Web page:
Hana typically adds a walk into her weekly workout schedule as well—usually 2-3 days a week. It helps her get outside and take her two adorable pups for a walk. Outside time is key, not only for physical health but for boosting our mental wellness, too. Even just a 10-minute walk can do wonders. And if you’re avoiding the heat, try incorporating an early morning or evening walk into your routine.
Hana’s biggest note: get in tune with your body and start to listen to what it’s telling you. Soreness, injury, and major discomfort are telling you something is going on, and maybe you need to take a step back from the high-intensity workouts. If you’re new to fitness and unsure where to start, more low-impact workouts are definitely the way to go. And if you’re going the group fitness route, always let the instructor know you’re new! They love supporting beginners and helping you get the most from your workout.
Get in tune with your body and start to listen to what it’s telling you.
The Best Equipment for Low-Impact Exercise
Truly, the best thing about low-impact workouts is you really don’t need much! Your body weight is hands-down the best tool for low-impact exercises.
If you’re looking to expand your fitness equipment repertoire, a yoga mat is perfect to support your body so you’re not directly on the grass or concrete. I always like to incorporate hand weights—for a barre or pilates class, I suggest 3-5 pound weights—an exercise pilates ball (small, about six inches), and an exercise band. The addition of weights, pilates ball, and exercise bands allow you to expand and build more muscles, but moving slowly within these exercises ensures proper form and less risk of injury. Always the option to have a towel for sweat, music for good vibes, and water to hydrate—a definite MUST!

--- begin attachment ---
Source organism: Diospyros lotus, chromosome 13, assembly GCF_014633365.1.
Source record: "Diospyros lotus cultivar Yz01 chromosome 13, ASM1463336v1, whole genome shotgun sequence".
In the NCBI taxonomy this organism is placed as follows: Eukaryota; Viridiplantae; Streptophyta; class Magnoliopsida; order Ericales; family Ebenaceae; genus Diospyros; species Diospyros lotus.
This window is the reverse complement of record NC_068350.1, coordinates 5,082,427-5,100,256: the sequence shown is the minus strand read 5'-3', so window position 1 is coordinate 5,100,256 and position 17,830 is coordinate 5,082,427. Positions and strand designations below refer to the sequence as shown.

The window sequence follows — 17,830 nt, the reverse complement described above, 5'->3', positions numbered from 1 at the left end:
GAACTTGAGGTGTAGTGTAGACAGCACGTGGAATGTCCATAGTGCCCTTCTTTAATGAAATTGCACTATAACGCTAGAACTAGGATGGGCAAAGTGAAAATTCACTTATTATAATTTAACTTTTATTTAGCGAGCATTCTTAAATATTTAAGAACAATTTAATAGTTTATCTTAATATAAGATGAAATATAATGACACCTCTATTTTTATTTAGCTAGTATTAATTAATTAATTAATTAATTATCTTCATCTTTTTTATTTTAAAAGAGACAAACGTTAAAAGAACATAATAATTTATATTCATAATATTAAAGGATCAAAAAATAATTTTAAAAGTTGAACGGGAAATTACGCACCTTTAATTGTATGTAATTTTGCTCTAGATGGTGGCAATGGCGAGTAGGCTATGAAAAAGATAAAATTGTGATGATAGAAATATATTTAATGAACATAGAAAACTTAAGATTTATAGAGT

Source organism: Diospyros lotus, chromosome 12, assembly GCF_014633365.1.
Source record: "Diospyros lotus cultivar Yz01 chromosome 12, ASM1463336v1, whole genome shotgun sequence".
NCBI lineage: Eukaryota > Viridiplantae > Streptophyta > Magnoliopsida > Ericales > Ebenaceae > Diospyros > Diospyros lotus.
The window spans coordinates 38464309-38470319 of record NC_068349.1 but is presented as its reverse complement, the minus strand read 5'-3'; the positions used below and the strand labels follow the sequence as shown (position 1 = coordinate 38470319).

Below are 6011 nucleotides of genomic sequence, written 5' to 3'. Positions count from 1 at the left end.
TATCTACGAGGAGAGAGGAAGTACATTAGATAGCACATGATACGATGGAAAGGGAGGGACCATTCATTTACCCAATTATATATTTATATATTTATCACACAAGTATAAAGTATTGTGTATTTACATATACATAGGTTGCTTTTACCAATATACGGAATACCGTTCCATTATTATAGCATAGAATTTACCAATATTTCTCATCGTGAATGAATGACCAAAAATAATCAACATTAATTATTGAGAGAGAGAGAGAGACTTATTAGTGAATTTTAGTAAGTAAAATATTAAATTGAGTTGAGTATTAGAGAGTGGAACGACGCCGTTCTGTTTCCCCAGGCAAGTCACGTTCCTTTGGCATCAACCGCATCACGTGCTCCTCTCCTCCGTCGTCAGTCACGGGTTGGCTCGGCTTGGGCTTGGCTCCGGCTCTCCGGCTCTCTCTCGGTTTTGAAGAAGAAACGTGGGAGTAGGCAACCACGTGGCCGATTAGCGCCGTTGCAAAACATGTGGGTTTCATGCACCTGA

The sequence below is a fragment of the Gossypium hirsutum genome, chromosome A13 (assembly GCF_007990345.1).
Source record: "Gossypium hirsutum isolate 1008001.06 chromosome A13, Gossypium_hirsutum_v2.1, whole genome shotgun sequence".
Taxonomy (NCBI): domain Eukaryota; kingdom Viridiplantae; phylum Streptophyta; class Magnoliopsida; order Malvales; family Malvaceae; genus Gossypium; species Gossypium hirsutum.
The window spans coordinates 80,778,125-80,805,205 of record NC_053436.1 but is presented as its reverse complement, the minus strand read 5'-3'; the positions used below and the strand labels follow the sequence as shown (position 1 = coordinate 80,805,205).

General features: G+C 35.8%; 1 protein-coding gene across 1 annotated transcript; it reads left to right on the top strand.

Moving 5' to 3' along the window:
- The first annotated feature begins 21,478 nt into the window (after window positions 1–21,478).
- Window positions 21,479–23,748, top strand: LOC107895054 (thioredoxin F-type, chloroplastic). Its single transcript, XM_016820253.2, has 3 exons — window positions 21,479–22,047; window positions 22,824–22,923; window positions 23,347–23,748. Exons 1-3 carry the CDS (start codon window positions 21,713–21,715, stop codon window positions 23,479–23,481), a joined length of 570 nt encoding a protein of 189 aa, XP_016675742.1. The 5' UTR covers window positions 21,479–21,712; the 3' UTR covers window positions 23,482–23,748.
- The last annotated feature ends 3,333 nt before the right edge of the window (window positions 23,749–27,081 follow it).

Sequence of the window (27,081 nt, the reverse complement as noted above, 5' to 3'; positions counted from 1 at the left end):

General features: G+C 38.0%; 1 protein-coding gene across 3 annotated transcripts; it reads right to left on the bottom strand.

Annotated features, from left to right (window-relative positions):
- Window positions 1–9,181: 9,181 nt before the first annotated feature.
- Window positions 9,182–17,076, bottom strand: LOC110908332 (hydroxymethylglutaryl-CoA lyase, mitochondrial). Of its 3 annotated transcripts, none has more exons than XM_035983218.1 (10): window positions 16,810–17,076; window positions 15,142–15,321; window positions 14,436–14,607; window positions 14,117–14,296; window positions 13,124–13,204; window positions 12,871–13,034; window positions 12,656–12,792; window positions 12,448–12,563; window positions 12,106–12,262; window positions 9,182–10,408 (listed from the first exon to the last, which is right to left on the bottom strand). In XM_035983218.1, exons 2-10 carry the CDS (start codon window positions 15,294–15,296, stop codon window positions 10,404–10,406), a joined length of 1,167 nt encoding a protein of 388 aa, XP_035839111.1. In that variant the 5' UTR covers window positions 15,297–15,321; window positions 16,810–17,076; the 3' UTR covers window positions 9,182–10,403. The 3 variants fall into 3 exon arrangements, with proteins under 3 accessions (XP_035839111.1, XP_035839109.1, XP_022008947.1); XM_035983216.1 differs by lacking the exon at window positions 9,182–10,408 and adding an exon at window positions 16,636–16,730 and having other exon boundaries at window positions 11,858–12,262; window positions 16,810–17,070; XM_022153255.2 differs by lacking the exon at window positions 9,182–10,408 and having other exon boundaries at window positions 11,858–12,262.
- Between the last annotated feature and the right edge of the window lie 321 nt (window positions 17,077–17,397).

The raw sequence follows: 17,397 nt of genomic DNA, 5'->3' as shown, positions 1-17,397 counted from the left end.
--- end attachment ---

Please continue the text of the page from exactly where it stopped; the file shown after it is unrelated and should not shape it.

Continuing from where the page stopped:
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Tips for Working Out in the Heat
Adding heat (whether outdoors or indoors) increases the stress you place on your body, meaning the temperature of your body is increasing. It also dehydrates the body as you lose more fluids during these workouts, basically meaning you can fatigue faster. Your body also can’t cool itself as fast, so just make sure to take adequate breaths and prioritize recovery and hydration to help support your body within these workouts.
My #1 tip: Hydrate, Hydrate, Hydrate—this is key to working out in the heat. Adding an electrolyte supplement to your water is also a great way to replenish the minerals you lose when sweating!
Other tips to think about: